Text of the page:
Millennium Post
Opinion

Boosting bilateral ties

A fortnight ahead of the in-person Quad summit, the 2+2 minister-level meet between India and Australia hinged upon the core objectives of the grouping

Boosting bilateral ties
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The recent 2+2 of Minister-level meeting between India and Australia completes the set of such engagements the members of the Quad are having bilaterally with one another. The first such exercise India had was with Japan later on with the United States and now with Australia, all of whom are also working closely in the Indo-Pacific region.

Taking forward the bilateral Comprehensive Strategic Partnership, the Foreign and Defence Ministers of both countries drew a roadmap encompassing political, economic, security and defence-related issues underscoring the importance of "advancing their shared objectives of an open, free, prosperous and rule-based Indo-Pacific region, in line with India increased engagement" in this sphere.

As External Affairs Minister S. Jaishankar and Defence Minister Rajanth Singh met Australian Foreign Minister Marise Payne and Defence Minister Peter Dutton for the first 2+2 meeting in the backdrop of the continuing grip Covid19, it was natural for the leaders to devote time to review work in this area, specially crafted under the Quad framework.

The September 11 2+2 Ministerial level meeting came a fortnight ahead of the first Quad in-person Summit scheduled at Washington DC. At the virtual leaders' meeting earlier this year, the formation agreed to produce vaccines for countries in the Indo-Pacific with India as its manufacturer, Australia providing the logistics to supply these and the rest two the United States and Japan providing funds for the project.

For the present, the project targeted to come into operation by the end of next year is on a slow track as India focuses on vaccinating its population on priority after putting on hold its Vaccine Maitiri initiative. What is moving is research in both countries working to study the effects of the virus on future health, prevent and respond to reduce risks from future pandemics under the Australia-Indian Strategic Research Fund.

One important component of bilateral, Quad and multi-lateral engagements is the aggressive attitude of China, which is gradually seeking to expand its global footprint. The trade showdown during President Trump's era, the outbreak of Covid-19 and the near-total shutdown of supplies from China last year made the world realise what dependence on one country can prove counterproductive. The accent since then is to develop alternate resilient supply chains and India remains an important hub in this new calculation.

A crucial factor in India-Australia bilateral relations that witnessed a quantum leap is in the area of defence. After the country pulled out from Malabar five-nation naval exercise in 2007, Australia was readmitted and took part in the first phase of the exercise hosted during August by the United States off the coast of Guam. This war-game exercise allows the Navies of India, Australia, Japan and the United States to demonstrate, coordination, synergy and inter-operability of the four countries on the high seas.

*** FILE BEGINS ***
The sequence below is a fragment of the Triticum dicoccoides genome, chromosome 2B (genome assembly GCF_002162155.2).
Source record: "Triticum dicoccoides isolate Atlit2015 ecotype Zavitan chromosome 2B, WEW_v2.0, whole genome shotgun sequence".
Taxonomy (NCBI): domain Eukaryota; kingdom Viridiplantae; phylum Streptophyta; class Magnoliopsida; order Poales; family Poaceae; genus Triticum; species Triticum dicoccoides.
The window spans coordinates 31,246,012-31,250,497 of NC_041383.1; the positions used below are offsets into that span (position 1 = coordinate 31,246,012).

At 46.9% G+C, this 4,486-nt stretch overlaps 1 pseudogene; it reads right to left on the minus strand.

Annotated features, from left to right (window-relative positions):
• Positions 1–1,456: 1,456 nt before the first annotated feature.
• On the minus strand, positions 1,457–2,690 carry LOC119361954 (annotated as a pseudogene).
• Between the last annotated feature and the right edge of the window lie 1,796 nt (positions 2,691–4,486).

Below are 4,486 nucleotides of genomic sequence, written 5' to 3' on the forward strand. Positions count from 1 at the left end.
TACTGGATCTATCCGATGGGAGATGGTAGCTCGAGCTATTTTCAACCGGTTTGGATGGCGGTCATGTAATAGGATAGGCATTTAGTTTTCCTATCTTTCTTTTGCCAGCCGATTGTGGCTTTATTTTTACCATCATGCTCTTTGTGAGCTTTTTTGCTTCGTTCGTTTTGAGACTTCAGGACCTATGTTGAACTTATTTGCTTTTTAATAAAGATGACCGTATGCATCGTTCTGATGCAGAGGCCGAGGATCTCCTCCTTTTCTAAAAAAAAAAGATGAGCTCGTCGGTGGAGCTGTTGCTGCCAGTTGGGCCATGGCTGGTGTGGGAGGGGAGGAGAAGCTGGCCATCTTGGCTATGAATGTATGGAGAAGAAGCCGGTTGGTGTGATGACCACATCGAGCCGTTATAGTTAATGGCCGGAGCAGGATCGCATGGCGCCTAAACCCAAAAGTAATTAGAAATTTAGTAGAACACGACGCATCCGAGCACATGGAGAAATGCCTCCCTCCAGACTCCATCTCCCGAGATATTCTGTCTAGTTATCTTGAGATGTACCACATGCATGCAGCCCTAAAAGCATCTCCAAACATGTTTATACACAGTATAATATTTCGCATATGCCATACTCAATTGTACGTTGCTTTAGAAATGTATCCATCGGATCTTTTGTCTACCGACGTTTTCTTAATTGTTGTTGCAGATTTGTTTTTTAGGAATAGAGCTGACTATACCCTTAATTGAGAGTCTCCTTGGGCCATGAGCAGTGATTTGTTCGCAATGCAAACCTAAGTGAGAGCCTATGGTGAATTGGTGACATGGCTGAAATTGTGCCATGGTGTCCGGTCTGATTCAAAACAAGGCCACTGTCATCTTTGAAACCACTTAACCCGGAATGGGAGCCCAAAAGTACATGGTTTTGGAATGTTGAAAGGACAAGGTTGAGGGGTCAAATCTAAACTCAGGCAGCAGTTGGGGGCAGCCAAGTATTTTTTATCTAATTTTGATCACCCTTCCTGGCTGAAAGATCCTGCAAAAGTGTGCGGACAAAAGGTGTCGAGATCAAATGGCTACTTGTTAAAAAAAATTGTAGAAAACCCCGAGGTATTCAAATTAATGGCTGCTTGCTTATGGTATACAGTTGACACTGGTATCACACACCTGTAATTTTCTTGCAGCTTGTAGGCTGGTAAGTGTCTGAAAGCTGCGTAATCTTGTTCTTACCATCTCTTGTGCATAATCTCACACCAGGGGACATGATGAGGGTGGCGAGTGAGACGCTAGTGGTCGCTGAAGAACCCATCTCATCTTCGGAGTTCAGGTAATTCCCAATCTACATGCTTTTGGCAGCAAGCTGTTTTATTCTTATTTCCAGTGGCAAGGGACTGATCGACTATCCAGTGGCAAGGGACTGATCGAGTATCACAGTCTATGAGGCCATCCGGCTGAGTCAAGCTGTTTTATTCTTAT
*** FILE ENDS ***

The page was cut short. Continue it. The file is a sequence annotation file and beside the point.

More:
With India assiduously working on its Atmanirbhar plan and promoting defence manufacturing in the country, the move to further research in this strategic field through India's Defence Research Development Organisation and Defence Science and Technology Group of Australia would allow both countries to explore new frontiers in critical technology amid India seeking access to source rare earth material from the country.

After years of being wrapped in the world of Cricket, Curry and Commonwealth, the bilateral relations began to turn around the beginning of this century as both sides began to look at relations through global commons – the vast oceans that connect, encouraged by the changing nature of India-US ties and altering equations with China, whose rise continues to be a cause for concern.

That the United States remains a factor in Australian geostrategic calculations is known as the countries' waters of the Pacific lap the shores of either country. The latest announcement of the creation of AUKUS, a new enhanced security and defence partnership in the Indo-Pacific region among Australia, the United Kingdom and the United States reiterates this.

Interestingly while the establishment and political system in Australia started paying greater attention to India, the latest poll by Australian think-tank, Lowy Institute, showed that the public opinion in this regard is just about growing. It said 61 per cent of Australians today trust India a "great deal/act responsibly" which is on par with the United States. The poll findings showed that the quotient went up by 16 percentage points as compared to the previous year. It said over 50 per cent of Australians continued to display "warm feelings" towards India. The place where the Indian rating is low among Australians is New Delhi not doing enough to combat climate change. For a country whose governments were mindful of China, the poll showed that the overwhelming majority today lost trust in Beijing and viewed it as an economic threat to Australia. The current geopolitical situation in the region accentuated by the dramatic developments in Afghanistan where China seeks a greater role just adds a new dimension.

Views expressed are personal

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